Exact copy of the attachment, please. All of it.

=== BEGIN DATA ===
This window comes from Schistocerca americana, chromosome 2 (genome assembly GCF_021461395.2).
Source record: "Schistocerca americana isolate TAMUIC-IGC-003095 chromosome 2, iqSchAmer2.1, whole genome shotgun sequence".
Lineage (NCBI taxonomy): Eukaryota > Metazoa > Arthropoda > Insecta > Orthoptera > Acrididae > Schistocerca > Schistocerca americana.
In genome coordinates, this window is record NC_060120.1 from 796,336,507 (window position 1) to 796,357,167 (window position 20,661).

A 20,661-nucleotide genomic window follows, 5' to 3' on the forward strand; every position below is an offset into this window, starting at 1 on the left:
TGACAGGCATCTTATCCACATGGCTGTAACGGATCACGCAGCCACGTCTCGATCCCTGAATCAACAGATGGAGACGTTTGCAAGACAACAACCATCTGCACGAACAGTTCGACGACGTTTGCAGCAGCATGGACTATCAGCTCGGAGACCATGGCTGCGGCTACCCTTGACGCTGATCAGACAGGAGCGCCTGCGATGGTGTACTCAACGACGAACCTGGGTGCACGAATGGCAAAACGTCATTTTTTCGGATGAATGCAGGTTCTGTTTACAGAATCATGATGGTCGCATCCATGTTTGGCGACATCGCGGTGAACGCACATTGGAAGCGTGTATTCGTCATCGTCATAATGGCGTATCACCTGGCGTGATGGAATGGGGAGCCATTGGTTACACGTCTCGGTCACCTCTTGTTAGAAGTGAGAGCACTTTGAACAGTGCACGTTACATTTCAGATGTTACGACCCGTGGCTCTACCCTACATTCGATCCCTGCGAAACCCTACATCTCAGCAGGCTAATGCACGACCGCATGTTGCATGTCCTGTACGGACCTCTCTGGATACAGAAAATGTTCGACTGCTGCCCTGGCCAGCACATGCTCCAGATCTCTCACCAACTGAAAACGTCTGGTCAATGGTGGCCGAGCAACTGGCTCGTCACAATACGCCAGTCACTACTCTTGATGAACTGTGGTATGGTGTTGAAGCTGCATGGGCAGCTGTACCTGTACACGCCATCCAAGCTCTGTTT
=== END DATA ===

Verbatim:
This window comes from Schistocerca americana, chromosome 2 (genome assembly GCF_021461395.2).
Source record: "Schistocerca americana isolate TAMUIC-IGC-003095 chromosome 2, iqSchAmer2.1, whole genome shotgun sequence".
Lineage (NCBI taxonomy): Eukaryota > Metazoa > Arthropoda > Insecta > Orthoptera > Acrididae > Schistocerca > Schistocerca americana.
In genome coordinates, this window is record NC_060120.1 from 796,336,507 (window position 1) to 796,357,167 (window position 20,661).

A 20,661-nucleotide genomic window follows, 5' to 3' on the forward strand; every position below is an offset into this window, starting at 1 on the left:
TGACAGGCATCTTATCCACATGGCTGTAACGGATCACGCAGCCACGTCTCGATCCCTGAATCAACAGATGGAGACGTTTGCAAGACAACAACCATCTGCACGAACAGTTCGACGACGTTTGCAGCAGCATGGACTATCAGCTCGGAGACCATGGCTGCGGCTACCCTTGACGCTGATCAGACAGGAGCGCCTGCGATGGTGTACTCAACGACGAACCTGGGTGCACGAATGGCAAAACGTCATTTTTTCGGATGAATGCAGGTTCTGTTTACAGAATCATGATGGTCGCATCCATGTTTGGCGACATCGCGGTGAACGCACATTGGAAGCGTGTATTCGTCATCGTCATAATGGCGTATCACCTGGCGTGATGGAATGGGGAGCCATTGGTTACACGTCTCGGTCACCTCTTGTTAGAAGTGAGAGCACTTTGAACAGTGCACGTTACATTTCAGATGTTACGACCCGTGGCTCTACCCTACATTCGATCCCTGCGAAACCCTACATCTCAGCAGGCTAATGCACGACCGCATGTTGCATGTCCTGTACGGACCTCTCTGGATACAGAAAATGTTCGACTGCTGCCCTGGCCAGCACATGCTCCAGATCTCTCACCAACTGAAAACGTCTGGTCAATGGTGGCCGAGCAACTGGCTCGTCACAATACGCCAGTCACTACTCTTGATGAACTGTGGTATGGTGTTGAAGCTGCATGGGCAGCTGTACCTGTACACGCCATCCAAGCTCTGTTT